[Photo Spread] Book Annotating That’s Better over the Long Haul; Overcoming Distraction


I hope this post finds you well!

Below I share a photo spread. If you click on a picture, it will display the large photo viewer where you can see more details.

About the photos: The book annotation techniques on display in the photos have saved me SO MUCH time and helped me get the most out of my books and my reading. The photos depict how I take notes in books such that not only are the notes useful soon after they are taken (while still in the memory a bit), but they are useful months and years later.

The annotations are made and placed in such a way that I might not even have to open the book to know if it contains annotations leading to content that I need. And if I do determine to open the book, I can know to a high degree of certainty after skimming the Table of Contents or going to a select number of TABBED pages whether to keep with the book for my present needs or look elsewhere.

To close the post, below the photo spread I list four INCREDIBLY helpful (to me) links that lead to really great (to me) material that I’ve encountered over the past week or so. It didn’t feel right to “sit on them” without sharing. 😉 I hope you find something useful in one if not most of them. Please add your comments.

Well, back to thesising I go! Wishing you joy, clarity, and any breakthroughs you desire as you continue to squash effective tomatoes and cross off tasks toward reaching your milestones and crossing that finished line.Quote_DecideThatYouWantItMoreThanYouAreAfraidOfItWe’re going to get there! We are closer today than we were yesterday. Let’s do this! Solidarity vibes. 🙂

Please enjoy the photo gallery and links below.




Some Reads Perhaps Very Worth Your Time

  1. Distractions and Solutions posted at the (research) supervisor’s friend
  2. The Different Stages of the Writing Process posted at the Research Voodoo blog NOTE: The author recently enjoyed having one of her posts Freshly Pressed!
  3. Using English for Academic Purposes (a webguide for students in higher education) by Andy Gillett: This is a clear, illuminating, easy-and-even-fun-to-navigate website all about academic writing at higher levels. It’s the simplicity and CLARITY of the explanations, married with the diagrams, that strike me about this content. I’ll be back lots, I think.
  4. 6 Easy-to-Steal Rituals of Extremely Successful People posted at the Marc and Angel Hack Life blog

[Photo Gallery] Mickey’s Note Card Method of Doing Rowena Murray’s Method of Snack Academic Writing from Level 1, 2, 3, and 4 Outlines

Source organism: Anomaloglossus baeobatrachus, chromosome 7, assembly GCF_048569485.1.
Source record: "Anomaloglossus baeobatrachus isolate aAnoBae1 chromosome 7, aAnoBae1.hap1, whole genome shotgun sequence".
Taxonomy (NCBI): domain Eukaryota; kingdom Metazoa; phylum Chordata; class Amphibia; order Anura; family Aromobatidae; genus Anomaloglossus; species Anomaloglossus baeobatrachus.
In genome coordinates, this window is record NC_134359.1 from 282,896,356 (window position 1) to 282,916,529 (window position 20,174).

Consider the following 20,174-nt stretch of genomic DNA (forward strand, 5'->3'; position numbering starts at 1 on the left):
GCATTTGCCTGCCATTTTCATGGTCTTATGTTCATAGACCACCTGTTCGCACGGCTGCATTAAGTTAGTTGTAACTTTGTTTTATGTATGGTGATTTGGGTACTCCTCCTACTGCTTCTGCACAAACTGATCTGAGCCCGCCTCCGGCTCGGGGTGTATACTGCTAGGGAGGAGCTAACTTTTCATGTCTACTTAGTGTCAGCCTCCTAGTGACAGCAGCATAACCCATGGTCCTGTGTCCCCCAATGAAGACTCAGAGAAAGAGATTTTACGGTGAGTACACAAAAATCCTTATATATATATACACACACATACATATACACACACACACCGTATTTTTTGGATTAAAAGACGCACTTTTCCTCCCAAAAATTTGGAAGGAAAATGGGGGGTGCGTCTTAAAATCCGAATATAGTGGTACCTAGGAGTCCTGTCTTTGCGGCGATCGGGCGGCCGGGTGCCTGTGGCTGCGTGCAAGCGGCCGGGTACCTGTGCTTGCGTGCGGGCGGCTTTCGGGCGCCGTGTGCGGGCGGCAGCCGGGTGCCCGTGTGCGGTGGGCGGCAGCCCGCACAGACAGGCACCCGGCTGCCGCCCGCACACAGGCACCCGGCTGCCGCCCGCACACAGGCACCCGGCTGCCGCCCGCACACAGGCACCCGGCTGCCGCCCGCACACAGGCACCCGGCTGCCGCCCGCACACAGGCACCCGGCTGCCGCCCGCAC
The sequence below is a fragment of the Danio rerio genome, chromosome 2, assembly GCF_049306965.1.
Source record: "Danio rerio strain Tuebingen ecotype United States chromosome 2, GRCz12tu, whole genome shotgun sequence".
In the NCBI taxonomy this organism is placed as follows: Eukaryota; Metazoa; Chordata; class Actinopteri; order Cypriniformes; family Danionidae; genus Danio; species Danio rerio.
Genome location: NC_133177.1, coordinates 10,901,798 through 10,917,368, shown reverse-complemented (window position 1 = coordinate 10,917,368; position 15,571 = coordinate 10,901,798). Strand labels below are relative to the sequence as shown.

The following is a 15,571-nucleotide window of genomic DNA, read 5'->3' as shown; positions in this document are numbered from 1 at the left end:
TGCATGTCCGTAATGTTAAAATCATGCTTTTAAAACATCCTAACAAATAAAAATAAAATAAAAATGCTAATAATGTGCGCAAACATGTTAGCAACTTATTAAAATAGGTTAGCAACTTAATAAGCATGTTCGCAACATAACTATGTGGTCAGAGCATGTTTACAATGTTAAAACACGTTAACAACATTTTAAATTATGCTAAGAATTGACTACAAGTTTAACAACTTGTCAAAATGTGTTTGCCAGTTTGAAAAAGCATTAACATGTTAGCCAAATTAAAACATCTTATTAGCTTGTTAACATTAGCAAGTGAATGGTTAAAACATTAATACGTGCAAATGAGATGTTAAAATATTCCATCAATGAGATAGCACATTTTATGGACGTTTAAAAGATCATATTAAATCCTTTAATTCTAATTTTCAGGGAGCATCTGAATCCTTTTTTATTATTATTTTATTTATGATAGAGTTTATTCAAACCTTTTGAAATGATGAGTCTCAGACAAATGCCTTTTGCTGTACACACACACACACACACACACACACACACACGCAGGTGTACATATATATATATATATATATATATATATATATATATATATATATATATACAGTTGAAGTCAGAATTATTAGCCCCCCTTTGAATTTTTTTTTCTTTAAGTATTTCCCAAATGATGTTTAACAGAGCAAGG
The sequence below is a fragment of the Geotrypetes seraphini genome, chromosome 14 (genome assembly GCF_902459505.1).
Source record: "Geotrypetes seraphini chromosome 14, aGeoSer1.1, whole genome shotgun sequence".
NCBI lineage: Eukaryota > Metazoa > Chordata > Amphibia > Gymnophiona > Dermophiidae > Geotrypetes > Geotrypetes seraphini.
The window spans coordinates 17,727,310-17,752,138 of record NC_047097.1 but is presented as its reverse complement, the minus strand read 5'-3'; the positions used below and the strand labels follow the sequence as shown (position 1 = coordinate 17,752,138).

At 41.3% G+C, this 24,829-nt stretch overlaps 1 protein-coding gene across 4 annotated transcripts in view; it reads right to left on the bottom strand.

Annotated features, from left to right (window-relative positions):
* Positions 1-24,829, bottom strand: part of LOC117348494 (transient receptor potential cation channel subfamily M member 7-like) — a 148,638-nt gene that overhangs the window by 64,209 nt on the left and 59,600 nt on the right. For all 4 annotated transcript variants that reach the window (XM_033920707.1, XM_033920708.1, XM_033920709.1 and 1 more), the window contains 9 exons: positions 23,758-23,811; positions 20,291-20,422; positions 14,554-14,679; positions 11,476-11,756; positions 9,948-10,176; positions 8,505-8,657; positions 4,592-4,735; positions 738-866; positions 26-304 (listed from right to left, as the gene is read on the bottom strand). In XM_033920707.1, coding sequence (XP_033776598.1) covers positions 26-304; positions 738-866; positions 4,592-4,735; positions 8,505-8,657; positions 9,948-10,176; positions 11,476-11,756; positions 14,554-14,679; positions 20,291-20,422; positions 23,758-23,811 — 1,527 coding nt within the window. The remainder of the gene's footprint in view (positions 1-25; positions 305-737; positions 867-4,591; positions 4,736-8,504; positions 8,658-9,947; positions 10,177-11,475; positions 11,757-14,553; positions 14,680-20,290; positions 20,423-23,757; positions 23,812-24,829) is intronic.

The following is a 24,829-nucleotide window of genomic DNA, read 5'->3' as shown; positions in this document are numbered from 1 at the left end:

This slideshow requires JavaScript.

(NOTE: Hover over the photo slide show above for a pause, play, rewind, and forward button. Also, the photos are STATICALLY displayed at the END of the post for easier examination. Below if you CLICK on a photo, a photo viewer will open up in a new window that allows you to scroll through the photos at your leisure.)


Above is a photo gallery of photos that tell the story of how I do Level 1 through 4 outlining (which I learned about in detail from Rowena Murray’s book “Writing for Academic Journals”) on 4- x 6-inch note cards and extend the process to QUICKLY design and then draft paragraphs . . . quickly. The net result is more well thought-out, more focused writing that you KNOW is clearly adding logically to a draft, and that you can do ANYWHERE (and during snippets of free time!)–with or without a computer. Hallelujah!

It’s almost counter-intuitive: You’d think handwriting things would slow you down immensely. But it affords a different kind of thinking-while-writing, and it doesn’t in the long run slow you down. It in fact saves lots of revising time because you’re doing your writing from a very intentional outline in a very disciplined, pointed way.

Freewriting lovers, don’t worry! :): There’s still a place for freewriting with this method of disciplined, intentional writing.

Via a series of video clips that I hope to create and post for my next post, I’ll explain the philosophy and how’s of Level 1-4 outlining, explain what it enables you to do (it’s paradigm-sifting and wonderfully PROGRESS-CAUSING), and share tips and do’s and don’ts to help you get the most out of the process and avoid pitfalls. I’ll also talk about how you can get academic software to gel nicely with this method of writing.

So, once I submit a full draft of my paper, I will allow the making and posting of the videos to be a reward for having done so :). In the meanwhile, enjoy the photo gallery below, and please feel free to post questions and comments!

Take care, and happy writing! STATIC photos are below!


STATIC PHOTOS (Click any photo to open up in another browser a photo viewer that allows you to scroll through the photos at your leisure.)